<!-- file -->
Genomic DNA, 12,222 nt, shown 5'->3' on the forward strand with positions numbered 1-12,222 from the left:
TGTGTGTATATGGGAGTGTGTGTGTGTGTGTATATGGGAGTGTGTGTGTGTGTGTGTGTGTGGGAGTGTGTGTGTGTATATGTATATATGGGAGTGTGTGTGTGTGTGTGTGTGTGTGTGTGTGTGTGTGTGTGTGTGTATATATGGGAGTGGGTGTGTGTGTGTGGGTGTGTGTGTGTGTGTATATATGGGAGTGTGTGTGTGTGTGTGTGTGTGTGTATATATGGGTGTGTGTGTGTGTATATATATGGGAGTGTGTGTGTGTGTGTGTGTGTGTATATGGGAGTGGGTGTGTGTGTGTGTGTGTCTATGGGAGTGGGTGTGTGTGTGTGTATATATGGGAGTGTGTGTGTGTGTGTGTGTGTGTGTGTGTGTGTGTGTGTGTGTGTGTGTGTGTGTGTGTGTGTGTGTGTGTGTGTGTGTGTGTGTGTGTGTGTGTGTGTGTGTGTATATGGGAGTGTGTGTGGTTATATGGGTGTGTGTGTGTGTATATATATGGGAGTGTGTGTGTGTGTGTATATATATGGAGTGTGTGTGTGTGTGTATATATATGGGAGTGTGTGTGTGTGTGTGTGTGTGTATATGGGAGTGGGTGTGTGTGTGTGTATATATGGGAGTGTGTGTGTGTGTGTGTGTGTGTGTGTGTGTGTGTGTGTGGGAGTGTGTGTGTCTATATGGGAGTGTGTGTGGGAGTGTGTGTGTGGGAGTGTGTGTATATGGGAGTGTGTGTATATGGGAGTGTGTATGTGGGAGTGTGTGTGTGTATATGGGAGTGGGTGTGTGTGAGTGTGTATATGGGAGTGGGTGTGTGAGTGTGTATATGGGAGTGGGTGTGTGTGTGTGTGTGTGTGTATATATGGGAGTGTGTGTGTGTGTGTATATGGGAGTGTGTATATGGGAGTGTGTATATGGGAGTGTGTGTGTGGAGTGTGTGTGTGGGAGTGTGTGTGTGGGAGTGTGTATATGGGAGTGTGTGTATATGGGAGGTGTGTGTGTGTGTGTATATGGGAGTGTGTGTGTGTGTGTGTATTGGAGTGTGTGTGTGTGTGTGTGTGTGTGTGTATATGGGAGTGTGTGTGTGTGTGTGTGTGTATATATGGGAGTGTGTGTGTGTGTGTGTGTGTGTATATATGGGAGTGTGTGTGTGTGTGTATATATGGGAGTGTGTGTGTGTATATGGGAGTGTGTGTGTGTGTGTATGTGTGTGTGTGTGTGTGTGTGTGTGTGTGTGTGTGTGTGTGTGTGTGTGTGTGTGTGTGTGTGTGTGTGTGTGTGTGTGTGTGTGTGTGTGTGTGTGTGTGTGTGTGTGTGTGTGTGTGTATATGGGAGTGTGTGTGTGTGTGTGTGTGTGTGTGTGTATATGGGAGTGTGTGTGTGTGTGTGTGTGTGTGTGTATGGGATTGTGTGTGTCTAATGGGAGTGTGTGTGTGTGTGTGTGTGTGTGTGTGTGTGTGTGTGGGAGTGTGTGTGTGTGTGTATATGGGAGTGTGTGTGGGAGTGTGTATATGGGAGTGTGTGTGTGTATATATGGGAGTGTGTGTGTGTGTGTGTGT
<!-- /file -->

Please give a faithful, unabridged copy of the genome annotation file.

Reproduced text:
Genomic DNA, 12,222 nt, shown 5'->3' on the forward strand with positions numbered 1-12,222 from the left:
TGTGTGTATATGGGAGTGTGTGTGTGTGTGTATATGGGAGTGTGTGTGTGTGTGTGTGTGTGGGAGTGTGTGTGTGTATATGTATATATGGGAGTGTGTGTGTGTGTGTGTGTGTGTGTGTGTGTGTGTGTGTGTGTGTATATATGGGAGTGGGTGTGTGTGTGTGGGTGTGTGTGTGTGTGTATATATGGGAGTGTGTGTGTGTGTGTGTGTGTGTGTATATATGGGTGTGTGTGTGTGTATATATATGGGAGTGTGTGTGTGTGTGTGTGTGTGTATATGGGAGTGGGTGTGTGTGTGTGTGTGTCTATGGGAGTGGGTGTGTGTGTGTGTATATATGGGAGTGTGTGTGTGTGTGTGTGTGTGTGTGTGTGTGTGTGTGTGTGTGTGTGTGTGTGTGTGTGTGTGTGTGTGTGTGTGTGTGTGTGTGTGTGTGTGTGTGTGTGTGTATATGGGAGTGTGTGTGGTTATATGGGTGTGTGTGTGTGTATATATATGGGAGTGTGTGTGTGTGTGTATATATATGGAGTGTGTGTGTGTGTGTATATATATGGGAGTGTGTGTGTGTGTGTGTGTGTGTATATGGGAGTGGGTGTGTGTGTGTGTATATATGGGAGTGTGTGTGTGTGTGTGTGTGTGTGTGTGTGTGTGTGTGTGGGAGTGTGTGTGTCTATATGGGAGTGTGTGTGGGAGTGTGTGTGTGGGAGTGTGTGTATATGGGAGTGTGTGTATATGGGAGTGTGTATGTGGGAGTGTGTGTGTGTATATGGGAGTGGGTGTGTGTGAGTGTGTATATGGGAGTGGGTGTGTGAGTGTGTATATGGGAGTGGGTGTGTGTGTGTGTGTGTGTGTATATATGGGAGTGTGTGTGTGTGTGTATATGGGAGTGTGTATATGGGAGTGTGTATATGGGAGTGTGTGTGTGGAGTGTGTGTGTGGGAGTGTGTGTGTGGGAGTGTGTATATGGGAGTGTGTGTATATGGGAGGTGTGTGTGTGTGTGTATATGGGAGTGTGTGTGTGTGTGTGTATTGGAGTGTGTGTGTGTGTGTGTGTGTGTGTGTATATGGGAGTGTGTGTGTGTGTGTGTGTGTATATATGGGAGTGTGTGTGTGTGTGTGTGTGTGTATATATGGGAGTGTGTGTGTGTGTGTATATATGGGAGTGTGTGTGTGTATATGGGAGTGTGTGTGTGTGTGTATGTGTGTGTGTGTGTGTGTGTGTGTGTGTGTGTGTGTGTGTGTGTGTGTGTGTGTGTGTGTGTGTGTGTGTGTGTGTGTGTGTGTGTGTGTGTGTGTGTGTGTGTGTGTGTGTGTGTGTGTATATGGGAGTGTGTGTGTGTGTGTGTGTGTGTGTGTGTATATGGGAGTGTGTGTGTGTGTGTGTGTGTGTGTGTATGGGATTGTGTGTGTCTAATGGGAGTGTGTGTGTGTGTGTGTGTGTGTGTGTGTGTGTGTGTGGGAGTGTGTGTGTGTGTGTATATGGGAGTGTGTGTGGGAGTGTGTATATGGGAGTGTGTGTGTGTATATATGGGAGTGTGTGTGTGTGTGTGTGT